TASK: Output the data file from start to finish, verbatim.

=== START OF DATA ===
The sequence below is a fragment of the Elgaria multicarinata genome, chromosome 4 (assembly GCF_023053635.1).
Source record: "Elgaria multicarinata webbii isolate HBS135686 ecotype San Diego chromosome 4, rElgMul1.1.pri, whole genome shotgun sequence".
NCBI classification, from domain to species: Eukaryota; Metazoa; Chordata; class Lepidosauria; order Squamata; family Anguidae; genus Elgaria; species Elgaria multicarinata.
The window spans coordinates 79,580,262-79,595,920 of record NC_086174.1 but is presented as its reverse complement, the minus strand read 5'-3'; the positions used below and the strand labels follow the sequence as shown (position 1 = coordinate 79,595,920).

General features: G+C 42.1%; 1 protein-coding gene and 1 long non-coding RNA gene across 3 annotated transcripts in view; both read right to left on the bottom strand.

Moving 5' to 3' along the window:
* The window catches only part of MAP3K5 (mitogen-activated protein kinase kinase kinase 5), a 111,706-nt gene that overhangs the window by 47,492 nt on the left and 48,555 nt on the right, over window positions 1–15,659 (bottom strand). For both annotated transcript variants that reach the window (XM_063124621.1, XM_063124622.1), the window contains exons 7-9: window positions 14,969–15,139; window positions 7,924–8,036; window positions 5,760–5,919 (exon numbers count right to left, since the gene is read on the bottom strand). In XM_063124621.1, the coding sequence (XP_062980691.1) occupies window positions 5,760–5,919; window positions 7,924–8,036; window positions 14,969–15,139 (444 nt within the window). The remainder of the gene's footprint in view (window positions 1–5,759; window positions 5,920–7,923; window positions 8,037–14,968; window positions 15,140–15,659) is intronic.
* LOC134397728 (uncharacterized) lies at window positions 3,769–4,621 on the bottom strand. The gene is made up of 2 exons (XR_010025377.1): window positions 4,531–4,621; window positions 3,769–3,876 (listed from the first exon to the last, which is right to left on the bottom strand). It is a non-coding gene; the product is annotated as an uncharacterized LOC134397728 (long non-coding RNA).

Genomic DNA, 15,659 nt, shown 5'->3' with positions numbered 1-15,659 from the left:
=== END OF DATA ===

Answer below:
The sequence below is a fragment of the Elgaria multicarinata genome, chromosome 4 (assembly GCF_023053635.1).
Source record: "Elgaria multicarinata webbii isolate HBS135686 ecotype San Diego chromosome 4, rElgMul1.1.pri, whole genome shotgun sequence".
NCBI classification, from domain to species: Eukaryota; Metazoa; Chordata; class Lepidosauria; order Squamata; family Anguidae; genus Elgaria; species Elgaria multicarinata.
The window spans coordinates 79,580,262-79,595,920 of record NC_086174.1 but is presented as its reverse complement, the minus strand read 5'-3'; the positions used below and the strand labels follow the sequence as shown (position 1 = coordinate 79,595,920).

General features: G+C 42.1%; 1 protein-coding gene and 1 long non-coding RNA gene across 3 annotated transcripts in view; both read right to left on the bottom strand.

Moving 5' to 3' along the window:
* The window catches only part of MAP3K5 (mitogen-activated protein kinase kinase kinase 5), a 111,706-nt gene that overhangs the window by 47,492 nt on the left and 48,555 nt on the right, over window positions 1–15,659 (bottom strand). For both annotated transcript variants that reach the window (XM_063124621.1, XM_063124622.1), the window contains exons 7-9: window positions 14,969–15,139; window positions 7,924–8,036; window positions 5,760–5,919 (exon numbers count right to left, since the gene is read on the bottom strand). In XM_063124621.1, the coding sequence (XP_062980691.1) occupies window positions 5,760–5,919; window positions 7,924–8,036; window positions 14,969–15,139 (444 nt within the window). The remainder of the gene's footprint in view (window positions 1–5,759; window positions 5,920–7,923; window positions 8,037–14,968; window positions 15,140–15,659) is intronic.
* LOC134397728 (uncharacterized) lies at window positions 3,769–4,621 on the bottom strand. The gene is made up of 2 exons (XR_010025377.1): window positions 4,531–4,621; window positions 3,769–3,876 (listed from the first exon to the last, which is right to left on the bottom strand). It is a non-coding gene; the product is annotated as an uncharacterized LOC134397728 (long non-coding RNA).

Genomic DNA, 15,659 nt, shown 5'->3' with positions numbered 1-15,659 from the left: